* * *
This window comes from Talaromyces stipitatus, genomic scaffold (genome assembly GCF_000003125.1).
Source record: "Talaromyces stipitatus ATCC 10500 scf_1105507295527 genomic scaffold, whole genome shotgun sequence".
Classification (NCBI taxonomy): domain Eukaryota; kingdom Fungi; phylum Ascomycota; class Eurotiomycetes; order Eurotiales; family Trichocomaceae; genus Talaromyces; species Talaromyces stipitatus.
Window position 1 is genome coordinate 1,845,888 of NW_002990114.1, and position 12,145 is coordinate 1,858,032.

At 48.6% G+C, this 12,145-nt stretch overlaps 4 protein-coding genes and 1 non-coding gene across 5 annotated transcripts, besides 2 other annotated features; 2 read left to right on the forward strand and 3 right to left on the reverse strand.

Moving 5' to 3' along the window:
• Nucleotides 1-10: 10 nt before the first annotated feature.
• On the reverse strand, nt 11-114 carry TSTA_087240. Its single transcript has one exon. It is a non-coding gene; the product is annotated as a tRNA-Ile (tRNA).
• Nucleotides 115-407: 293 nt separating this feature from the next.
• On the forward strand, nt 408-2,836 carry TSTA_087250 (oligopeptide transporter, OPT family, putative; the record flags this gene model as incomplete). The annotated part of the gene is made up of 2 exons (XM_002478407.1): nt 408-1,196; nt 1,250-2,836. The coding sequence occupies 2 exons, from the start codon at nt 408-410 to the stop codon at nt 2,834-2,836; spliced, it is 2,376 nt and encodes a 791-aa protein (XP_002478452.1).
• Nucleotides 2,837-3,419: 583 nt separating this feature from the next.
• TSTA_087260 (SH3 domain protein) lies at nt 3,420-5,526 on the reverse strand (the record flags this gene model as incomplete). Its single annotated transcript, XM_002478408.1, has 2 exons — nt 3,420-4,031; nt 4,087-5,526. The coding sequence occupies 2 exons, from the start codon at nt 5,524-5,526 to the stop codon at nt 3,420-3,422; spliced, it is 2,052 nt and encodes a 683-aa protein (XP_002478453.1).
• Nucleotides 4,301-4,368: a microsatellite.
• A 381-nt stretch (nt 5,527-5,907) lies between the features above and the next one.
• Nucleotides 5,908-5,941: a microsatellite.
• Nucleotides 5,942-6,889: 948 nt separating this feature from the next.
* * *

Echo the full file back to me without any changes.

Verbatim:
This window comes from Talaromyces stipitatus, genomic scaffold (genome assembly GCF_000003125.1).
Source record: "Talaromyces stipitatus ATCC 10500 scf_1105507295527 genomic scaffold, whole genome shotgun sequence".
Classification (NCBI taxonomy): domain Eukaryota; kingdom Fungi; phylum Ascomycota; class Eurotiomycetes; order Eurotiales; family Trichocomaceae; genus Talaromyces; species Talaromyces stipitatus.
Window position 1 is genome coordinate 1,845,888 of NW_002990114.1, and position 12,145 is coordinate 1,858,032.

At 48.6% G+C, this 12,145-nt stretch overlaps 4 protein-coding genes and 1 non-coding gene across 5 annotated transcripts, besides 2 other annotated features; 2 read left to right on the forward strand and 3 right to left on the reverse strand.

Moving 5' to 3' along the window:
• Nucleotides 1-10: 10 nt before the first annotated feature.
• On the reverse strand, nt 11-114 carry TSTA_087240. Its single transcript has one exon. It is a non-coding gene; the product is annotated as a tRNA-Ile (tRNA).
• Nucleotides 115-407: 293 nt separating this feature from the next.
• On the forward strand, nt 408-2,836 carry TSTA_087250 (oligopeptide transporter, OPT family, putative; the record flags this gene model as incomplete). The annotated part of the gene is made up of 2 exons (XM_002478407.1): nt 408-1,196; nt 1,250-2,836. The coding sequence occupies 2 exons, from the start codon at nt 408-410 to the stop codon at nt 2,834-2,836; spliced, it is 2,376 nt and encodes a 791-aa protein (XP_002478452.1).
• Nucleotides 2,837-3,419: 583 nt separating this feature from the next.
• TSTA_087260 (SH3 domain protein) lies at nt 3,420-5,526 on the reverse strand (the record flags this gene model as incomplete). Its single annotated transcript, XM_002478408.1, has 2 exons — nt 3,420-4,031; nt 4,087-5,526. The coding sequence occupies 2 exons, from the start codon at nt 5,524-5,526 to the stop codon at nt 3,420-3,422; spliced, it is 2,052 nt and encodes a 683-aa protein (XP_002478453.1).
• Nucleotides 4,301-4,368: a microsatellite.
• A 381-nt stretch (nt 5,527-5,907) lies between the features above and the next one.
• Nucleotides 5,908-5,941: a microsatellite.
• Nucleotides 5,942-6,889: 948 nt separating this feature from the next.